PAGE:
Thymic epithelial tumors account for approximately 20% of all mediastinal tumors. Nevertheless, they are rare compared with other malignancies, constituting only 0.2% to 1.5% of all solid tumors.1 The WHO classification system distinguishes thymomas (types A, AB, B1, B2, and B3) from thymic carcinomas (type C) based on the morphology of epithelial tumor cells (with increasing degree of atypia along the spectrum from type A to C), proportion of lymphocytic involvement, and resemblance to normal thymic tissue. Clinically, these diseases can also present differently with a large variety of autoimmune disorders, including myasthenia gravis (30%) occurring in patients with thymoma, whereas patients with thymic carcinoma rarely if ever have autoantibody-induced phenomena.2 Surgery continues to be the most important therapeutic modality for early-stage disease, and a multidisciplinary approach incorporating surgery, radiation, and chemotherapy is recommended in advanced or recurrent disease. Research, however, has been hampered by the rarity of these tumors, which has led to a lack of international consensus surrounding appropriate histopathologic and staging criteria. Much debate has occurred regarding the limitations of the current histologic classifications with regard to both subtype definitions and consistency of diagnosis. The lack of established cell lines and animal models has hindered laboratory investigations, resulting in limited improvements in understanding of tumor biology. In the past decade, newer techniques such as comparative genomic hybridization (CGH), expression array analysis, and next-generation sequencing have resulted in incremental improvements in the understanding of these highly heterogenous tumors. This article focuses on the biological differences between thymomas and thymic carcinomas that may impact treatment decisions, and discusses targeted therapy trials performed to date in the advanced disease setting.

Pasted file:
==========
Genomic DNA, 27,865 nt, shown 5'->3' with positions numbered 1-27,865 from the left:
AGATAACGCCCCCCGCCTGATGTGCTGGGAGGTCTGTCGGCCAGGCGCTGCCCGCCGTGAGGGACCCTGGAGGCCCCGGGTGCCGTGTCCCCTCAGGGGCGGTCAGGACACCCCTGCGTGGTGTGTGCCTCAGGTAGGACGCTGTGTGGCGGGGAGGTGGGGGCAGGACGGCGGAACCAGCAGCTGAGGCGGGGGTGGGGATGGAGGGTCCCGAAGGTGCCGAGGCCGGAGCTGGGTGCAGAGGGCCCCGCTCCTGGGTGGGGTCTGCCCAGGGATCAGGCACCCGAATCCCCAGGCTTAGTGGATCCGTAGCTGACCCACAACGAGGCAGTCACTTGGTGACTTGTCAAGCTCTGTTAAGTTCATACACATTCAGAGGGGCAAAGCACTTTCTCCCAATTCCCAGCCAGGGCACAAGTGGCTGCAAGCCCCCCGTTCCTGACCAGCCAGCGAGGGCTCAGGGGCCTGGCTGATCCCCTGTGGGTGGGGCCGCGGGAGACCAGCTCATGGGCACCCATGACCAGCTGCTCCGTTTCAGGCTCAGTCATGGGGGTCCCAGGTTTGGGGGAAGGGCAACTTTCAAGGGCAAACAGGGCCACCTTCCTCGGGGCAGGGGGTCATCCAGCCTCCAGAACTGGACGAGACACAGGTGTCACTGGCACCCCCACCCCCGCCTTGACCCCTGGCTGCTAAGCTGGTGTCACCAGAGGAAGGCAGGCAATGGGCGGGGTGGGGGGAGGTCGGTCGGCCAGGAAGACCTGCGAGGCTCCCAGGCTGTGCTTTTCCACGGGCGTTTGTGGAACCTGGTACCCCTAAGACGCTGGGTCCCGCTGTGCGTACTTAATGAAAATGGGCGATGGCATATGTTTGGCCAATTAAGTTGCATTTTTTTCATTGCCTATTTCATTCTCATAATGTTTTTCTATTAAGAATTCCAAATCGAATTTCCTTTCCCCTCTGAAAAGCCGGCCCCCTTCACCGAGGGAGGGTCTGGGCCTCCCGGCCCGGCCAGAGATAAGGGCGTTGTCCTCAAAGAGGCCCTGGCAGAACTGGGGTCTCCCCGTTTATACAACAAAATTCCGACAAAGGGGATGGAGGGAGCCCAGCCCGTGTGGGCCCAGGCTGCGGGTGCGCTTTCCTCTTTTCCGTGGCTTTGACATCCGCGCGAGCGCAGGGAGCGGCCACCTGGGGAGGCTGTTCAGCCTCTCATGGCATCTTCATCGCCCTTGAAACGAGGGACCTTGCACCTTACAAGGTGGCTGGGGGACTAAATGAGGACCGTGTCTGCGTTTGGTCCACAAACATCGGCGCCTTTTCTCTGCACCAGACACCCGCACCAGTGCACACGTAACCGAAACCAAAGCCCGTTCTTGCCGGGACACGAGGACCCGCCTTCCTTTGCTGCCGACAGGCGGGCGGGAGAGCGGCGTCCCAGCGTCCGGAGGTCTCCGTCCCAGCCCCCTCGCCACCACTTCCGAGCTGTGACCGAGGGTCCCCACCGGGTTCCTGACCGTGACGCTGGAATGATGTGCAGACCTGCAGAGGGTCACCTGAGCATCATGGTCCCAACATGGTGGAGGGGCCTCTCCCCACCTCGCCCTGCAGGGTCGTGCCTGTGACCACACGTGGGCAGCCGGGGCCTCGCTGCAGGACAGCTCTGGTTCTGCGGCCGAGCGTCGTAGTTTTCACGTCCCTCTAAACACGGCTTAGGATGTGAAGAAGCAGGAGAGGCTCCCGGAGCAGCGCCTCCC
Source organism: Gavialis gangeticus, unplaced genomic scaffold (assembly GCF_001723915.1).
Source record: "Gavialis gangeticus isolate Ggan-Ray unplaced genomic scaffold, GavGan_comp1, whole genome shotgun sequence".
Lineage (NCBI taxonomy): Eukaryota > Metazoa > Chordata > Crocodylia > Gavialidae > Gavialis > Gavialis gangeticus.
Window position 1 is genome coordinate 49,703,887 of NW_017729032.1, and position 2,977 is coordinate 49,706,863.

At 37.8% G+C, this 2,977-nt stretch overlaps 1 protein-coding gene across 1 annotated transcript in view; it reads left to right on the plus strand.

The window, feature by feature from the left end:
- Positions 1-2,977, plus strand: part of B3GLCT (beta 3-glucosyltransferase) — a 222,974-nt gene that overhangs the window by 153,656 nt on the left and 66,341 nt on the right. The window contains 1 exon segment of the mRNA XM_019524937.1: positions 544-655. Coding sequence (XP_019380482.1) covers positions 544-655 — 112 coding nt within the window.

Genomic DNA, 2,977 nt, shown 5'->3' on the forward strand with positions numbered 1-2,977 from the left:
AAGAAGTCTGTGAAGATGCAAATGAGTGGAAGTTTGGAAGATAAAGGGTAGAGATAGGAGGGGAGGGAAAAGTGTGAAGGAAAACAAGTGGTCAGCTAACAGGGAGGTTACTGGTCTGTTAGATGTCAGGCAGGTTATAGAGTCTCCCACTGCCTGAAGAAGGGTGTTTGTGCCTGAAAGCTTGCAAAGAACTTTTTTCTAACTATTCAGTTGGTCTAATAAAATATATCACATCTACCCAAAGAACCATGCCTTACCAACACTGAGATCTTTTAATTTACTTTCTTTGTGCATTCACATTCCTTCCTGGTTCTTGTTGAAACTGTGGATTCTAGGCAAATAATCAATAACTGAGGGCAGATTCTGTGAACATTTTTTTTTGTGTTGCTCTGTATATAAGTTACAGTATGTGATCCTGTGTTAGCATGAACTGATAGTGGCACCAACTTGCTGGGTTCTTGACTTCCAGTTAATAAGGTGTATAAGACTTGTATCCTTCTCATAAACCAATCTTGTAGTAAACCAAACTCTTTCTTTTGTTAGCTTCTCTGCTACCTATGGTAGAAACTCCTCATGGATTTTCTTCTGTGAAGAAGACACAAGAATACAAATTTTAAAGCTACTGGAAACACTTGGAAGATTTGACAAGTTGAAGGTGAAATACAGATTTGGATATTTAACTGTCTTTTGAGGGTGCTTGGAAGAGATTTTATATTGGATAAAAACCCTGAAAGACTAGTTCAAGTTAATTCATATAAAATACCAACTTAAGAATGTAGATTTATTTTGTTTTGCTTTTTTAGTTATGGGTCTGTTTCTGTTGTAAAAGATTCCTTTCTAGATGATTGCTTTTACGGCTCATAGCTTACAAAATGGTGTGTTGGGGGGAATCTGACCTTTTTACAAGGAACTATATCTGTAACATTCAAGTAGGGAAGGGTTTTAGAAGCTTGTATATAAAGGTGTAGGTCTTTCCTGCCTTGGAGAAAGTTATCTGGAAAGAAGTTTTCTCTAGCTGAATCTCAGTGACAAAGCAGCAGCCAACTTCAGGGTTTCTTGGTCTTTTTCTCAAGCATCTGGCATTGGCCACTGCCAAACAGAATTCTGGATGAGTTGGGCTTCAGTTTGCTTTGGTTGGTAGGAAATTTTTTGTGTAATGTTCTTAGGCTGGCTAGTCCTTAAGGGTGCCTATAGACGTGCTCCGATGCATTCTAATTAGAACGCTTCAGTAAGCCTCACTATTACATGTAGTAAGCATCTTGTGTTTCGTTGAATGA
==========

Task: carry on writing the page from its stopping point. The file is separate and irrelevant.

MargaritoraSCesarioACusumanoG. Thirty-five-year follow-up analysis of clinical and pathologic outcomes of thymoma surgery. Ann Thorac Surg2010;89:245–252; discussion 252.